form of pure techno, the purest techno what is deemed as techno
right now in North America and in Europe."
Atkins' earlier works are generally considered electro
Over the years, his sound matured and grew in complexity, and many
of his more recent works are heavily layered rhythmic soundscapes.
Today, this techno
is considered its own genre.
Atkins and other Techno artists have cited the long-running Detroit
radio show of Charles "Electrifyin' Mojo
" Johnson as a
musical influence. Mojo, a local legend in radio, played an
eclectic mix of music including Kraftwerk
, The B-52's and
. Atkins and May
got their start recording from
the radio and remixing for the radio, specifically, Mojo's show;
after this apprenticeship, they began producing original
The Detroit Sound
techno coming out of Detroit had more of the black experience
involved, and of course what we've grown up with is soul music and
R&B stuff, and then there's funk itself," Atkins told Melbourne magazine Zebra in 1999.
be only natural that more of these elements would show up."
- as Cybotron, with Rick Davis (1981–1983)
- "Alleys of Your Mind" (1981), single
- "Cosmic Cars" (1982), single
- "Clear" (1982), single
- Enter (1983)
- "Techno City" (1984), single
- Clear (1990), digitally remastered re-release of
- as Model 500 (1985–present)
- "No UFO's" (1985), single
- "Night Drive"" (1985), single (includes "Time Space
- Sonic Sunset (1994)
- Deep Space (1995)
- Body and Soul (1999)
- as Infiniti (1991–1995)
- Skynet 1998
- "The Infinit Collection" 1996
Catalog No.: PLX-029
Director: Gary Bredow
Length: 64 minutes
Summary: HIGH TECH SOUL is the first documentary to tackle the deep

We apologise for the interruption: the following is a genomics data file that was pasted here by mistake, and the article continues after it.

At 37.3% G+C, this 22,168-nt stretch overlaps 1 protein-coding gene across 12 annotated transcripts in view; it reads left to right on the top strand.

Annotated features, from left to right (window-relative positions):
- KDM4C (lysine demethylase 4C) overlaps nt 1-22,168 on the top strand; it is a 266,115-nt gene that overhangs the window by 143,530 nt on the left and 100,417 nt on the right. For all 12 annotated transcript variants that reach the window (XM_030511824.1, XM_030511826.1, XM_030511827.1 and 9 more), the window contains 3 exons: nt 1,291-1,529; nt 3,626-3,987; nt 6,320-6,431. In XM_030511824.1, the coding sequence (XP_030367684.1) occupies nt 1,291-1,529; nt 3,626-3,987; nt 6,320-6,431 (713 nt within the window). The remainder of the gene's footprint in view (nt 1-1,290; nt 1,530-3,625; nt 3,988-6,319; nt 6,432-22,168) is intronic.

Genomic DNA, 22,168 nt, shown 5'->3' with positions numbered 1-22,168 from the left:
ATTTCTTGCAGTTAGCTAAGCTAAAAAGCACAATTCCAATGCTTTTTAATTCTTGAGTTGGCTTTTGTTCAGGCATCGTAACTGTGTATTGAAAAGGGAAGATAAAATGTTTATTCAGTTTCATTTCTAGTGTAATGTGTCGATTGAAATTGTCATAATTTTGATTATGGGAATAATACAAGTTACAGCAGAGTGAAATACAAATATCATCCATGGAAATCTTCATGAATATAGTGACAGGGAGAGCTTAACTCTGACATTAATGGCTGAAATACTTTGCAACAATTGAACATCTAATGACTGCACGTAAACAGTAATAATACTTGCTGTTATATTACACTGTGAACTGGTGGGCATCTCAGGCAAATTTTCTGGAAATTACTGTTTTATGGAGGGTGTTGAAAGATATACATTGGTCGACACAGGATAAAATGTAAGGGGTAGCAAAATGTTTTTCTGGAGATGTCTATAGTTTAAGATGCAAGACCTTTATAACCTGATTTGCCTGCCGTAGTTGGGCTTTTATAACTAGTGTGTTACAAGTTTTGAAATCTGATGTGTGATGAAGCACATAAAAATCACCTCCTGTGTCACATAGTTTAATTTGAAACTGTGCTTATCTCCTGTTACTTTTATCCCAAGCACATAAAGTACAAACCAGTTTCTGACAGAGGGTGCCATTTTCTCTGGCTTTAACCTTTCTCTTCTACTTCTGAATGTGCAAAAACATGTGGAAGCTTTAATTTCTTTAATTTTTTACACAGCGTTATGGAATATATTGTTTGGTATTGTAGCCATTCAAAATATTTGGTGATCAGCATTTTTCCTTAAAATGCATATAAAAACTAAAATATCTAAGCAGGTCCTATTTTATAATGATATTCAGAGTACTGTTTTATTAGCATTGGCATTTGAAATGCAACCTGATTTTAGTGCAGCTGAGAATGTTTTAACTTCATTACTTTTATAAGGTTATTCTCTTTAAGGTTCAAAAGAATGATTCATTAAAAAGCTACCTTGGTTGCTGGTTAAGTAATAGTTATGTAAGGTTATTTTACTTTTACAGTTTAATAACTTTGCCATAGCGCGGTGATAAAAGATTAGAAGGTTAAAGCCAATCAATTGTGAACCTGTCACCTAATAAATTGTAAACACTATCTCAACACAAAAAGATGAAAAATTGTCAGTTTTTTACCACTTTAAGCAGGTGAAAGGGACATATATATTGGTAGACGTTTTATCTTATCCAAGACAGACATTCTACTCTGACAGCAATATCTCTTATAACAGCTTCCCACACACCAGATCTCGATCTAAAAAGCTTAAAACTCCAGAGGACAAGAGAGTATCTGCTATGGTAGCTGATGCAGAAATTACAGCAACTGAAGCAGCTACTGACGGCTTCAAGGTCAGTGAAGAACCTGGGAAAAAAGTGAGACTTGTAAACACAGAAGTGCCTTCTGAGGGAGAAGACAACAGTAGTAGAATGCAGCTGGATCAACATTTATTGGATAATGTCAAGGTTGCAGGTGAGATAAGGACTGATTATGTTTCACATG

roots of techno music alongside the cultural history of Detroit,
its birthplace. HIGH TECH SOUL focuses on the creators of the genre
-- Juan Atkins, Derrick May, and Kevin Saunderson -- and looks at
the relationships and personal struggles behind the music. Artists
like Richie Hawtin, Jeff Mills, Carl Craig, Eddie Fowlkes and a
host of others explain why techno, with its abrasive tones and
resonating basslines, could not have come from anywhere but
- Juan Atkins Biography - AOL Music
- Reynolds, Simon. Generation Ecstasy: Into the World of Techno
and Rave Culture Routledge, 1999.
- Atkins shifted from playing funk bass to synthesizer
because it conjured a reverse image of "what it would be like if a
UFO landed in the front yard."
- Juan's first group Cybotron released several records at the
height of the electro-funk boom in the early 80's, the most
successful being a truly progressive homage to the city of Detroit,
simply entitled 'Techno City'. At the time, he believed the record
was a unique and adventurous piece of synthesiser funk, more in
tune with Germany than the rest of black America, but on a
dispiriting visit to New York, Juan heard Afrika Bambaataa's
'Planet Rock' and realised that his vision of a spartan electronic
dance sound had been upstaged. He returned to Detroit to renew his
friendship with 2 younger students from Belleville High, Kevin
Saunderson and Derrick May, and quietly over the next few years the
three of them became the creative backbone of Detroit Techno.
- Juan Atkins
- Juan Atkins Interview - Godfather of Techno
- Motor City Man, Andrez Bergen. Zebra, Inpress, June, 1999.